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Donald Trump

Washington (AFP) - Former President Donald Trump defended his conduct during the US Capitol assault in an incendiary interview published Thursday, saying he did not regret summoning his rioting supporters to Washington.

He told The Washington Post he would have accompanied his ultra-loyal followers as they marched on the complex on January 6 last year, but was stopped by his security detail.

He offered no contrition for whipping up the crowd with bogus claims that victory was stolen from him through widespread fraud -- although he was clear in his condemnation of the violence that ensued.

"Secret Service said I couldn't go. I would have gone there in a minute," he said, in the wide-ranging interview, adding that it was the largest crowd he had ever spoken to.

Thousands of Trump's supporters stormed the Capitol last year in an effort to halt the peaceful transfer of power after Joe Biden won a decisive victory in 2020, described by the government as one of the most secure elections in US history.

Trump repeatedly boasted about the "tremendous" size of the crowd at his rally ahead of the riot and glossed over his explosive rhetoric that whipped up the crowd.

"I don't know what that means, but you see very few pictures. They don’t want to show pictures, the fake news doesn't want to show pictures," he said.

The ex-president defended his long silence during the attack, deflecting blame to House Speaker Nancy Pelosi, even though she isn't responsible for policing at the Capitol and was a target of the mob herself.

He also pointed a finger at Washington Mayor Muriel Bowser, who "furiously tried to reach Trump's team that day," according to the Post.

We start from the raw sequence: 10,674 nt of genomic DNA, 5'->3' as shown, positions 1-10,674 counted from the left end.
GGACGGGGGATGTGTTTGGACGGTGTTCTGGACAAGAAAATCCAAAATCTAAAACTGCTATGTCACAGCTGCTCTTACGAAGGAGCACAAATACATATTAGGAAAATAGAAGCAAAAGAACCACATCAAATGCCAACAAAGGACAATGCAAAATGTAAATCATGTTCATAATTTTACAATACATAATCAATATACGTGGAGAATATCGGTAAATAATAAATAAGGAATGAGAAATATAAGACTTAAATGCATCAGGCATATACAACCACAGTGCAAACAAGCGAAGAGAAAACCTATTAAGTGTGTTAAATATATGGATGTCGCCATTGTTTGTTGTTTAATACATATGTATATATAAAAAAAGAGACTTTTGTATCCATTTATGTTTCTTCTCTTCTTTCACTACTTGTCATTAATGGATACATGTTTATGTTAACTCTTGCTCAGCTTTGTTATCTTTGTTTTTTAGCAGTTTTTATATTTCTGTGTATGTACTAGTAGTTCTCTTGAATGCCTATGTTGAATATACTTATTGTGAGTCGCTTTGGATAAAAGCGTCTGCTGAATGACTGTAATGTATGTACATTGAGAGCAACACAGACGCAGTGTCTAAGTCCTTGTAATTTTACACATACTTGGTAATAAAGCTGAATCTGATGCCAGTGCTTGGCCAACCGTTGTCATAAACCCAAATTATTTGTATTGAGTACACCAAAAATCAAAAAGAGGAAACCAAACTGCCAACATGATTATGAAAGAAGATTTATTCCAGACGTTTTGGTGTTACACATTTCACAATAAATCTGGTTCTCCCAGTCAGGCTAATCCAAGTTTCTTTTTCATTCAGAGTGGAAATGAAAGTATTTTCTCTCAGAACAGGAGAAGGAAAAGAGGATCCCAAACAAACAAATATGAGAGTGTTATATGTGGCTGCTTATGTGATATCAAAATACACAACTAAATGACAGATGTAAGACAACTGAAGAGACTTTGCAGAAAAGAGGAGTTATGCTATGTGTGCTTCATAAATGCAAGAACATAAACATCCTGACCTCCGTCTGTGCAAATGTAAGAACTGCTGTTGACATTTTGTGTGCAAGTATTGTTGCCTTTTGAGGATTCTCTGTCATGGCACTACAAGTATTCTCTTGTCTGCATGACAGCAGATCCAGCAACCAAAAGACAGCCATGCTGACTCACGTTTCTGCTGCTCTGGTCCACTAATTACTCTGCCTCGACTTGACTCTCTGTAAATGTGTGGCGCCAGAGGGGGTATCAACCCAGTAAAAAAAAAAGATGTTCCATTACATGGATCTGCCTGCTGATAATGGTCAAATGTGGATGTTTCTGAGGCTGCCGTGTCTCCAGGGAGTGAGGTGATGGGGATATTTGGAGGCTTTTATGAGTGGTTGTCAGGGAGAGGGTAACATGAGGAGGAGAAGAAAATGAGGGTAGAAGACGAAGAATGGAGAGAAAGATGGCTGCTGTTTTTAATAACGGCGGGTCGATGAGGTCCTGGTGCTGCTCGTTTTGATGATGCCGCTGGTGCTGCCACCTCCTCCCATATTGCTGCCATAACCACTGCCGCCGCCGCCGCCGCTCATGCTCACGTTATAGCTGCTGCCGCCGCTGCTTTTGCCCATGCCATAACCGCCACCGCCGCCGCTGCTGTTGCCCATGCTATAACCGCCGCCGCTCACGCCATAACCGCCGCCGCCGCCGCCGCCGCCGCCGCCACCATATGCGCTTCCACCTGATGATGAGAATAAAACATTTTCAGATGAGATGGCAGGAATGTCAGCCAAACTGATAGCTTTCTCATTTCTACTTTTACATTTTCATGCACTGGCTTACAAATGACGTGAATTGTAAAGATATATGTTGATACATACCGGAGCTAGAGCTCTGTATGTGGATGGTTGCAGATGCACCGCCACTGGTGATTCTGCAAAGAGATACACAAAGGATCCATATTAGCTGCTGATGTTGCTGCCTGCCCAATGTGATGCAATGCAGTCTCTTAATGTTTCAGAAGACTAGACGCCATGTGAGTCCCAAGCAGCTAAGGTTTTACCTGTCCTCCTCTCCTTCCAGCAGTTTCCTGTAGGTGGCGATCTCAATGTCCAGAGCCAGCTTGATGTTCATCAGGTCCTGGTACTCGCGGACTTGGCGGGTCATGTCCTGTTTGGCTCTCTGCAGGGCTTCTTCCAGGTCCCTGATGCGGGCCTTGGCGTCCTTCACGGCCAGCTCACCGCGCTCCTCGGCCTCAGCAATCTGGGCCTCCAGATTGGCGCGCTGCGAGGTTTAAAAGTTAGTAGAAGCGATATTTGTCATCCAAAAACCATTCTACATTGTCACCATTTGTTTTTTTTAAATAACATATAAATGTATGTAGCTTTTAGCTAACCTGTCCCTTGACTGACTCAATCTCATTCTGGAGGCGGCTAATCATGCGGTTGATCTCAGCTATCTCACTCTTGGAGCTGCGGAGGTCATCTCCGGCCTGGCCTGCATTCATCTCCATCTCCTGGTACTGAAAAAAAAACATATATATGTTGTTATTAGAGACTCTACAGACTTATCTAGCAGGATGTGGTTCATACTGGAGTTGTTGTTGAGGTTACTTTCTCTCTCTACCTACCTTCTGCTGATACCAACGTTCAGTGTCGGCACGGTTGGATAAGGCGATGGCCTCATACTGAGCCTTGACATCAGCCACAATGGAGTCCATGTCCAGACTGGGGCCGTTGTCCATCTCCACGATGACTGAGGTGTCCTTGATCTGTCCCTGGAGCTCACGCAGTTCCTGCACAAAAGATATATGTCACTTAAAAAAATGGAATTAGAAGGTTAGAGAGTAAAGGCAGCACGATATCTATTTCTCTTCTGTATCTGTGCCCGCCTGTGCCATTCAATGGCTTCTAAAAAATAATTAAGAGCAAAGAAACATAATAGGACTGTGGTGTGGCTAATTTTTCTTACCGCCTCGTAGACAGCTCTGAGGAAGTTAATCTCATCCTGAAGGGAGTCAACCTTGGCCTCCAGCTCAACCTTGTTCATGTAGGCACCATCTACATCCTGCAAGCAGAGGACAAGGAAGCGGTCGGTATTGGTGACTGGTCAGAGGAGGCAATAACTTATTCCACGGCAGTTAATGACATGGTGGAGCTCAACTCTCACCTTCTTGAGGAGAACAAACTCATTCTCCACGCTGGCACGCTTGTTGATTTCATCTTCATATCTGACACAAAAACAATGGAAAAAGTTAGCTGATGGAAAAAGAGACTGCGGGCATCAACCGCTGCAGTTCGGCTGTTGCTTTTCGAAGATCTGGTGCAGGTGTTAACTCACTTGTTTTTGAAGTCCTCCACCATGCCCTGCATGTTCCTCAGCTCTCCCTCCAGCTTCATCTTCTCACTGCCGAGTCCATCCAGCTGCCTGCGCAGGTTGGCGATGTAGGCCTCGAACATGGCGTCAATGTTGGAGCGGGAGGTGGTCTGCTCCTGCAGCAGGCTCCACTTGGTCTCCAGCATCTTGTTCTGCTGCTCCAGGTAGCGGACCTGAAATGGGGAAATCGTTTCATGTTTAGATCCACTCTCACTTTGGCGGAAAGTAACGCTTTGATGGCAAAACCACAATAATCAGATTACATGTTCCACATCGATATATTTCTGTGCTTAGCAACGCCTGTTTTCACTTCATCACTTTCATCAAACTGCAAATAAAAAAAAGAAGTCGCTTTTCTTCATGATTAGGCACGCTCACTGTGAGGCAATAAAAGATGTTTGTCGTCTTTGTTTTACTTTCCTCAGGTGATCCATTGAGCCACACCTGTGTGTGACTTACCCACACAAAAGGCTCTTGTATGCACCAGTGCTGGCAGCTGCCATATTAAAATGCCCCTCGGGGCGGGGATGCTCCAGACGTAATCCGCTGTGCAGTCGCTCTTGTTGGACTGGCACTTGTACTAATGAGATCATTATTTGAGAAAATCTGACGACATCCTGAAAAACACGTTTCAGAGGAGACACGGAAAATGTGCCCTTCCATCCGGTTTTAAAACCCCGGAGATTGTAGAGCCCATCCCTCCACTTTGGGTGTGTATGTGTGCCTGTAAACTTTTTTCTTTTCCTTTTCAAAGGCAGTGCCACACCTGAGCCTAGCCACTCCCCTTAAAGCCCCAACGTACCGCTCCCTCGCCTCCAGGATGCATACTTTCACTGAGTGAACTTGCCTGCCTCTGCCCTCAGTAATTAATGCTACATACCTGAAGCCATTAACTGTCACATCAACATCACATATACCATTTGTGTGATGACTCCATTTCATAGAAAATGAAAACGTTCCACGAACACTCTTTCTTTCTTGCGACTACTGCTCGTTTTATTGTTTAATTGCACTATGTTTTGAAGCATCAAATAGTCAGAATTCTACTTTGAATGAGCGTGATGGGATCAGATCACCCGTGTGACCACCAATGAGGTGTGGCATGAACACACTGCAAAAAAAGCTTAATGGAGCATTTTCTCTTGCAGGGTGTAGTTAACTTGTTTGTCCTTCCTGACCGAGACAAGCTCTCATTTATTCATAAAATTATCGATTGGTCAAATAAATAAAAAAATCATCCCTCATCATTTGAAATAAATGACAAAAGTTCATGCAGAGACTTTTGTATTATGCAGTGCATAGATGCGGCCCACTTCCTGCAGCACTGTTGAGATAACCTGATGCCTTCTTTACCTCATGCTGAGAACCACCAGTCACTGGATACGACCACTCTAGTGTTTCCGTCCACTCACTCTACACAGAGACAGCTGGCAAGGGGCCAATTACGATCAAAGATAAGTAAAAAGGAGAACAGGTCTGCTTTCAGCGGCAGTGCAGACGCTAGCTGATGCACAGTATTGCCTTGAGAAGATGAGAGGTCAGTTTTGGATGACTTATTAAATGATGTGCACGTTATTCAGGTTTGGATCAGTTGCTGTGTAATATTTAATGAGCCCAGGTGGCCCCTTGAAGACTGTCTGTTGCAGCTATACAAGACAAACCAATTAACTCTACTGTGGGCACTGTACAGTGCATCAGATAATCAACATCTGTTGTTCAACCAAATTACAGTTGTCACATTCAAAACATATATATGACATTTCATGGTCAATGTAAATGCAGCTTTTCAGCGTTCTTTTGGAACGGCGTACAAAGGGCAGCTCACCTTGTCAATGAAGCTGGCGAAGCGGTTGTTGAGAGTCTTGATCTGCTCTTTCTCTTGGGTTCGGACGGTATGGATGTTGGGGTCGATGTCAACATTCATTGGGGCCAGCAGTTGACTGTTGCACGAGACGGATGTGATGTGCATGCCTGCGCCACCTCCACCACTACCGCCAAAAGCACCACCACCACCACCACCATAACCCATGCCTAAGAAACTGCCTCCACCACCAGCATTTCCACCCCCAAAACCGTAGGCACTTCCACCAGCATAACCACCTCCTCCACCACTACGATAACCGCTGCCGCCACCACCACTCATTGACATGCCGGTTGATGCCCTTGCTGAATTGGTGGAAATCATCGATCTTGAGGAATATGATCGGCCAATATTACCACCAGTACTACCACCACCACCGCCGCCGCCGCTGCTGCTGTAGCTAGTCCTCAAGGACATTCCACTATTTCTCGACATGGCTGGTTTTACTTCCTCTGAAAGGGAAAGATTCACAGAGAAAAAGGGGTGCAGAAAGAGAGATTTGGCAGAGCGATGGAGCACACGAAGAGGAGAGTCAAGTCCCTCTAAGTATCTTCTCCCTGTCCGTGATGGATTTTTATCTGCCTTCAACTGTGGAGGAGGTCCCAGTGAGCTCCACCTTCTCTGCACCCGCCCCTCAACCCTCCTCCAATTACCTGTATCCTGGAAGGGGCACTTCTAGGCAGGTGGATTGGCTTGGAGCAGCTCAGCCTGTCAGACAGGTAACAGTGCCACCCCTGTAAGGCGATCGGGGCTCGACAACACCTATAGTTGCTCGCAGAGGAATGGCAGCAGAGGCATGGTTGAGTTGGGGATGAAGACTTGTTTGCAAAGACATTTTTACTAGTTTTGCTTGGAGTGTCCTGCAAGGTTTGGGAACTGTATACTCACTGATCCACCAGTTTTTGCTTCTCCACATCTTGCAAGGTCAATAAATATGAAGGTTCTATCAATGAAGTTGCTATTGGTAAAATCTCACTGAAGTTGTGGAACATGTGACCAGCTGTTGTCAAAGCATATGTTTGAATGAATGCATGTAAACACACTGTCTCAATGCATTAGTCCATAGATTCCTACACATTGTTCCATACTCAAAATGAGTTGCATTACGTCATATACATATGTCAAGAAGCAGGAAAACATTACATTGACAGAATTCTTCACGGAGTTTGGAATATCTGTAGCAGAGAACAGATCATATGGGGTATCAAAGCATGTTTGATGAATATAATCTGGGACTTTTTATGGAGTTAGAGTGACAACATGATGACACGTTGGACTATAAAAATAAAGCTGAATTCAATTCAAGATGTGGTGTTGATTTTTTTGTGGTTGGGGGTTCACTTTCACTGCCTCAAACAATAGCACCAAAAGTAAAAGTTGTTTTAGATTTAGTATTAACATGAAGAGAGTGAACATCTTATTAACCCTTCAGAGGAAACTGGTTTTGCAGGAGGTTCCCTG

"I hated seeing it. I hated seeing it. And I said, 'It's got to be taken care of,' and I assumed they were taking care of it," Trump said of the violence, which has been linked to at least five deaths.

The interview came after the House of Representatives voted to refer ex-Trump aides Peter Navarro and Dan Scavino for criminal contempt charges on Wednesday for defying congressional subpoenas to testify about the riot.

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Jeff Danziger lives in New York City. He is represented by CWS Syndicate and the Washington Post Writers Group. He is the recipient of the Herblock Prize and the Thomas Nast (Landau) Prize. He served in the US Army in Vietnam and was awarded the Bronze Star and the Air Medal. He has published eleven books of cartoons, a novel and a memoir. Visit him at DanzigerCartoons.

Ralph Reed

CHARLOTTE, N.C. — In a Colorado church early this summer, one of that state’s Republican representatives, House member Lauren Boebert, spoke, as she always does, with definitive conviction: “The church is supposed to direct the government. The government is not supposed to direct the church. … I’m tired of this separation of church and state junk that’s not in the Constitution.”

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